by Bill North
FOOTBALL: I can't help but feel a sense of closure following Italy's 2018 FIFA World Cup qualifier loss to Sweden.
The team four-time champions, who in 2006 knocked out the best ever Socceroos side fielded courtesy of Fabio Grosso's stoppage time theatrics before going on to lift the World Cup, will not feature at the finals in Russia for the first time since 1958.
An overrated team that has always grafted out results in ugly, unconvincing fashion, they were 26th in 2010 and 22nd in 2014 and have finally been dealt the most crushing blow of all.
It's not surprising by the way. After all, Italy is only ranked 15th, below New Zealand's opponents Peru (10th), who last played at the World Cup in 1982, and even Wales (14th), who missed qualification but have Gareth Bale to thank for their boosted ranking of recent years.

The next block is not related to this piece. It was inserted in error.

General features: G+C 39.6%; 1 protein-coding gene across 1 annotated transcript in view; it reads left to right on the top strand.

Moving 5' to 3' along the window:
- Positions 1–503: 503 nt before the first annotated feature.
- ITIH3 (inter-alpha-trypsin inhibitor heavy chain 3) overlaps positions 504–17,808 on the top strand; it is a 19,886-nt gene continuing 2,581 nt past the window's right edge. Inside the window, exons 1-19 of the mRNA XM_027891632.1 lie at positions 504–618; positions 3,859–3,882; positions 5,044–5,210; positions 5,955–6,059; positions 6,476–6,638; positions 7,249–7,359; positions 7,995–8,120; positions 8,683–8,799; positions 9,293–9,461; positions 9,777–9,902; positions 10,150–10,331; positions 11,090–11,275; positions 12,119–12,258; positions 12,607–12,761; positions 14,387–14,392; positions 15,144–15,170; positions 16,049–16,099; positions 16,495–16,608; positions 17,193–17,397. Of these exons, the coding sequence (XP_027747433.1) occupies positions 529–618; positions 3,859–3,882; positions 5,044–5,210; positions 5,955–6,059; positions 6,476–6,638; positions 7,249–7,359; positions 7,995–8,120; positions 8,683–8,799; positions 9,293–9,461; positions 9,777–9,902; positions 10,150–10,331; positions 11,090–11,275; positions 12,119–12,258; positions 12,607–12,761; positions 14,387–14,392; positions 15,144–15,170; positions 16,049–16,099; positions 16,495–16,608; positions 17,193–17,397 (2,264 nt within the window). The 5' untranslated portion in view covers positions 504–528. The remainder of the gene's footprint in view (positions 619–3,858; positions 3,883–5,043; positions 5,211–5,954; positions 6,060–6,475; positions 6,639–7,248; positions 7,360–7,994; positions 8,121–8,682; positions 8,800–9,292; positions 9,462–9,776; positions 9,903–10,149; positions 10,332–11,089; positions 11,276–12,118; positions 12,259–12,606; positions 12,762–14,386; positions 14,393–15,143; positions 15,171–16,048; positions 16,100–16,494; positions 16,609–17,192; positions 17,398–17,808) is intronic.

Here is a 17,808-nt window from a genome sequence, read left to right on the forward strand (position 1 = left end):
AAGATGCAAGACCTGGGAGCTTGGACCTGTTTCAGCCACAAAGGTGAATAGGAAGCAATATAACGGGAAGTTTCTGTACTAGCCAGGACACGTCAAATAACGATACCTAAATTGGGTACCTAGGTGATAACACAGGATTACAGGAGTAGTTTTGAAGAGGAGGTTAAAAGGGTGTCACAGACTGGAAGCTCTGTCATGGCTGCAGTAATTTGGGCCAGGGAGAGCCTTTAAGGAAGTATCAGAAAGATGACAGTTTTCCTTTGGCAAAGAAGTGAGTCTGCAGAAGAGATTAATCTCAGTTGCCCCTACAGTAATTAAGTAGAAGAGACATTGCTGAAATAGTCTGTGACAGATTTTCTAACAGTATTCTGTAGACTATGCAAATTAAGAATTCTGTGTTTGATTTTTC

But will my somewhat spiteful satisfaction prove premature? After all, this has been the qualifying campaign of giant killers, with the Azzurri joining the likes of 2010 runners-up Netherlands, 2016 Confederations Cup runners-up Chile, African giants Ivory Coast and Cameroon, and USA on the sidelines.
It's an ominous trend facing the Asian Cup champions Australia, who should by rights dominate Honduras tonight at ANZ Stadium, judging by how well they handled their swampy conditions last week Friday (Saturday morning our time).
But the Italy exit is exactly why the World Cup must remain a 32-team format, and not the 48 proposed by FIFA for 2026.
It took decades of tinkering until FIFA achieved the optimal mix at France in 1998. Since then the format has worked a treat. Most groups are tough, some are brutal and there are still enough minnows in the mix to allow for the occasional fairytale.
As we have just seen, the possibility of big teams missing out and minnows like Iceland, Egypt, Panama and either Peru or New Zealand getting in generates interest months ahead of the tournament proper.
At risk is the prestige of simply being at the World Cup.
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